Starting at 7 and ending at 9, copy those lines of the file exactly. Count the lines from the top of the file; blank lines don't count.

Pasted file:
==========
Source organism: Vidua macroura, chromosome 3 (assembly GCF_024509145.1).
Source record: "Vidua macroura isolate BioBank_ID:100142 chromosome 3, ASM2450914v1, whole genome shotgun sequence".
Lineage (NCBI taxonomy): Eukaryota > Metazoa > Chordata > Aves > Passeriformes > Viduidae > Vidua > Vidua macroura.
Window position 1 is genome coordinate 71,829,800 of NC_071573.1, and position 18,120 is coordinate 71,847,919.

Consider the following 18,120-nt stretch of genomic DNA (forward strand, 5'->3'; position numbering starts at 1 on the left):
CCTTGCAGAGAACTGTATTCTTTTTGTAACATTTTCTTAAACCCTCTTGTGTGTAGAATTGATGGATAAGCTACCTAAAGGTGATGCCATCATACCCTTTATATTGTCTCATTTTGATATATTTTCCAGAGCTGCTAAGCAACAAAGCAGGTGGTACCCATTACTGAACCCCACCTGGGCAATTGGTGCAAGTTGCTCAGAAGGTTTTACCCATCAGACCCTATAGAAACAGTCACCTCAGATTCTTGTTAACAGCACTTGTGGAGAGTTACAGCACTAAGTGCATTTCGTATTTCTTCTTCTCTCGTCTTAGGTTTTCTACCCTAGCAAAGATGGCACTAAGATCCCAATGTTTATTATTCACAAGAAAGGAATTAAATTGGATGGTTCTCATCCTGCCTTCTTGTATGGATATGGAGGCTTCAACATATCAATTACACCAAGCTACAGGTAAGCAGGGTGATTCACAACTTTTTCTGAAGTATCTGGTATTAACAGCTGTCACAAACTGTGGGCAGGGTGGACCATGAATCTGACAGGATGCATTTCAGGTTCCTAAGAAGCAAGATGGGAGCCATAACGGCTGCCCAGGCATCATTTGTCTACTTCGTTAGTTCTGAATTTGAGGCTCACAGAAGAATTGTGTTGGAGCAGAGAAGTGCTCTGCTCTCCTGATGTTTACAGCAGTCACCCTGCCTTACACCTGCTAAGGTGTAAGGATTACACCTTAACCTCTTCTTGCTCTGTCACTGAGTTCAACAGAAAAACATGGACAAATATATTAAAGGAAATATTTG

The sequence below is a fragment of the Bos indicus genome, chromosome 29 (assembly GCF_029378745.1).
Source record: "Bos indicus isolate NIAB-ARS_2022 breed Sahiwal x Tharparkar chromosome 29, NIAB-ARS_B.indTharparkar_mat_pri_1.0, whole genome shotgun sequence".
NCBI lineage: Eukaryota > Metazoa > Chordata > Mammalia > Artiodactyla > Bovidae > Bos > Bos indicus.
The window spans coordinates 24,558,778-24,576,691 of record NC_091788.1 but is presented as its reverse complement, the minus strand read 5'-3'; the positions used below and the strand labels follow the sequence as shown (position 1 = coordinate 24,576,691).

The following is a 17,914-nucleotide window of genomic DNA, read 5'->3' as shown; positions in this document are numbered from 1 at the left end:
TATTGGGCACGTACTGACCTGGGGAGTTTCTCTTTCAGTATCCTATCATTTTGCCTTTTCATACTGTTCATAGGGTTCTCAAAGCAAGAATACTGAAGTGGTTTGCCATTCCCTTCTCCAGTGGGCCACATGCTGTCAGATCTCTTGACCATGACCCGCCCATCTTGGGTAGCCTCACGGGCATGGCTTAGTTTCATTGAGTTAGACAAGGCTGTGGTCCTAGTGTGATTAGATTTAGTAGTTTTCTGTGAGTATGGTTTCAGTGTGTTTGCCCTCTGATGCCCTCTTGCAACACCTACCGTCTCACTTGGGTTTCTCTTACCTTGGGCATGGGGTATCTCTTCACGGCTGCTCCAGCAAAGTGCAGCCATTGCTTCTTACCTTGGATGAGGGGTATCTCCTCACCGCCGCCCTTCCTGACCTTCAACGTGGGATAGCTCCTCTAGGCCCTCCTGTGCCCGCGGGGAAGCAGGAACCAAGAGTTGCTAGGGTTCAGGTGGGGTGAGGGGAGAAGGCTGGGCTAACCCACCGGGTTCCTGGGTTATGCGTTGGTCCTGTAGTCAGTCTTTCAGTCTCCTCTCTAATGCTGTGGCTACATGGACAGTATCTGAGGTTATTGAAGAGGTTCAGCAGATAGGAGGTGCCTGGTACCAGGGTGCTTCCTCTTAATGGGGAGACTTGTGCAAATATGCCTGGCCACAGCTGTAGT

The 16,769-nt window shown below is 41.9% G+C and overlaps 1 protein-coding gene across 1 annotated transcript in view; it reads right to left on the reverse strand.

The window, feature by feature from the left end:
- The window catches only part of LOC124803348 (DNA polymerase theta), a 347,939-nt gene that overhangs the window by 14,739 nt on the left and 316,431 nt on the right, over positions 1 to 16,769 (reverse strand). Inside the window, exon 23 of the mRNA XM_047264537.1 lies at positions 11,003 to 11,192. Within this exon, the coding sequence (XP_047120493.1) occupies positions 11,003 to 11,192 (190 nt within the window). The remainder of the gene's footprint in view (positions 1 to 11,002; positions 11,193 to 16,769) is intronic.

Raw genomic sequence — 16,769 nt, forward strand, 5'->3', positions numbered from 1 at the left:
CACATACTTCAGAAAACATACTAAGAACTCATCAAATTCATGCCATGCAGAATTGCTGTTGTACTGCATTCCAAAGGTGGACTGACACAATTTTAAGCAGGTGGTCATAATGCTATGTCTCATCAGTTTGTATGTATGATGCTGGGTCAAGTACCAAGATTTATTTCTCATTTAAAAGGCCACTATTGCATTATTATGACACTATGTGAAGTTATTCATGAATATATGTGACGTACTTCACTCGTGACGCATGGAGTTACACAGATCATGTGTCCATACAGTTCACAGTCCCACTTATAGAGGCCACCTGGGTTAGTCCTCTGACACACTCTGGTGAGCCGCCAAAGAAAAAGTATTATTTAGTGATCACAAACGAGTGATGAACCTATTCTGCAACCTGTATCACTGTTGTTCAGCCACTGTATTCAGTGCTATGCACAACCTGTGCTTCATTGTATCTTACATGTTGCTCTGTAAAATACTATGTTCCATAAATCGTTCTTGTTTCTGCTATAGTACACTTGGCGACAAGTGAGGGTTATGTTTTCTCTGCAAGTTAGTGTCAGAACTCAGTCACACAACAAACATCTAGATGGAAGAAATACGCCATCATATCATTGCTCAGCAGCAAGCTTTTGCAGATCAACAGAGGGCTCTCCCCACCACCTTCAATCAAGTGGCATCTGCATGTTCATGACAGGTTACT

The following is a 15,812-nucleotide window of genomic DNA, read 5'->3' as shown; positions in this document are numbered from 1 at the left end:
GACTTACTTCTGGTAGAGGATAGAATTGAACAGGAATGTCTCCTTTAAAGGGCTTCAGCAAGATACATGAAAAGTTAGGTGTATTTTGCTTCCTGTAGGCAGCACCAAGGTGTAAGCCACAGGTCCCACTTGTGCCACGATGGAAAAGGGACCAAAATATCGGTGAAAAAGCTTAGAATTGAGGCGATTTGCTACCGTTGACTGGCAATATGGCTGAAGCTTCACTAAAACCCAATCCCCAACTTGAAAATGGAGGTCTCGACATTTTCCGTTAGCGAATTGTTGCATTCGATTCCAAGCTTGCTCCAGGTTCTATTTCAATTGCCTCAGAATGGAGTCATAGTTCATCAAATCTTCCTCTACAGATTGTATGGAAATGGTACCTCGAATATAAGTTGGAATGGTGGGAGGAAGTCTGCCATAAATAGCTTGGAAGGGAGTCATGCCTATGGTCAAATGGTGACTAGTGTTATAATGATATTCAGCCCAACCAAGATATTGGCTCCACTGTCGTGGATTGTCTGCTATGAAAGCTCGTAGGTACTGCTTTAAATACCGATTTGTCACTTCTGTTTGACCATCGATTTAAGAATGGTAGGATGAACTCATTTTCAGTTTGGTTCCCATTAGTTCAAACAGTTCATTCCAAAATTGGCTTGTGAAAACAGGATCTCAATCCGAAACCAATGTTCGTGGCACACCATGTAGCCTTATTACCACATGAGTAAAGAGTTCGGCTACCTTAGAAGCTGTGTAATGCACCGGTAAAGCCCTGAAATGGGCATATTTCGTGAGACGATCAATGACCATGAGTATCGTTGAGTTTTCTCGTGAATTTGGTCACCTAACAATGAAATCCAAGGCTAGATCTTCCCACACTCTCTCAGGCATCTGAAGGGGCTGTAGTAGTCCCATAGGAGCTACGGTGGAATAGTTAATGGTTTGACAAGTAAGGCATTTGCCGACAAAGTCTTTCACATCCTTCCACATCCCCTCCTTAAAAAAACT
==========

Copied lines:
The sequence below is a fragment of the Bos indicus genome, chromosome 29 (assembly GCF_029378745.1).
Source record: "Bos indicus isolate NIAB-ARS_2022 breed Sahiwal x Tharparkar chromosome 29, NIAB-ARS_B.indTharparkar_mat_pri_1.0, whole genome shotgun sequence".
NCBI lineage: Eukaryota > Metazoa > Chordata > Mammalia > Artiodactyla > Bovidae > Bos > Bos indicus.